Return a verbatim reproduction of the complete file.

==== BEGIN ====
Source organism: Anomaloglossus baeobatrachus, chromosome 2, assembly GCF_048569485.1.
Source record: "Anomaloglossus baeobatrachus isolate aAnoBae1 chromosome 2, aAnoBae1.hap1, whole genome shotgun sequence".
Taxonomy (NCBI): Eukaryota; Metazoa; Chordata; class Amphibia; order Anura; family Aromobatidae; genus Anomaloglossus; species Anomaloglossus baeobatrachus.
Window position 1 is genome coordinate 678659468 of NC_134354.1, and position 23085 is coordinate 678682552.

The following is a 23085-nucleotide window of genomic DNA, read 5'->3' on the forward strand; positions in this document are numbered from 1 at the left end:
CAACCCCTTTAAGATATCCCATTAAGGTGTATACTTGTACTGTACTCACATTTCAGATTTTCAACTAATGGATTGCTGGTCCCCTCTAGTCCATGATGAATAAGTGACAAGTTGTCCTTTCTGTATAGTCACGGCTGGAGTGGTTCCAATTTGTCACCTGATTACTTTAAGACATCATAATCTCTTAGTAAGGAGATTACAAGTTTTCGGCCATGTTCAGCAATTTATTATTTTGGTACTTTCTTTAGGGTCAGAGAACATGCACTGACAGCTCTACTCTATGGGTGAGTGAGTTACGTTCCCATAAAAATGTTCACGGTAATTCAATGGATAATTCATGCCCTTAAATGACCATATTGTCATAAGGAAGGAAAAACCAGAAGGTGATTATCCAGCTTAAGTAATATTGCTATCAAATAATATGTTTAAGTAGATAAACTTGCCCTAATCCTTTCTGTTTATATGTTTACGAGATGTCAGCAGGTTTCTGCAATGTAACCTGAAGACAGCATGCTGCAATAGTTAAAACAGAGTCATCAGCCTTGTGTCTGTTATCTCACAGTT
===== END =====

Source organism: Anomaloglossus baeobatrachus, chromosome 2, assembly GCF_048569485.1.
Source record: "Anomaloglossus baeobatrachus isolate aAnoBae1 chromosome 2, aAnoBae1.hap1, whole genome shotgun sequence".
Taxonomy (NCBI): Eukaryota; Metazoa; Chordata; class Amphibia; order Anura; family Aromobatidae; genus Anomaloglossus; species Anomaloglossus baeobatrachus.
Window position 1 is genome coordinate 678659468 of NC_134354.1, and position 23085 is coordinate 678682552.

The following is a 23085-nucleotide window of genomic DNA, read 5'->3' on the forward strand; positions in this document are numbered from 1 at the left end:
CAACCCCTTTAAGATATCCCATTAAGGTGTATACTTGTACTGTACTCACATTTCAGATTTTCAACTAATGGATTGCTGGTCCCCTCTAGTCCATGATGAATAAGTGACAAGTTGTCCTTTCTGTATAGTCACGGCTGGAGTGGTTCCAATTTGTCACCTGATTACTTTAAGACATCATAATCTCTTAGTAAGGAGATTACAAGTTTTCGGCCATGTTCAGCAATTTATTATTTTGGTACTTTCTTTAGGGTCAGAGAACATGCACTGACAGCTCTACTCTATGGGTGAGTGAGTTACGTTCCCATAAAAATGTTCACGGTAATTCAATGGATAATTCATGCCCTTAAATGACCATATTGTCATAAGGAAGGAAAAACCAGAAGGTGATTATCCAGCTTAAGTAATATTGCTATCAAATAATATGTTTAAGTAGATAAACTTGCCCTAATCCTTTCTGTTTATATGTTTACGAGATGTCAGCAGGTTTCTGCAATGTAACCTGAAGACAGCATGCTGCAATAGTTAAAACAGAGTCATCAGCCTTGTGTCTGTTATCTCACAGTT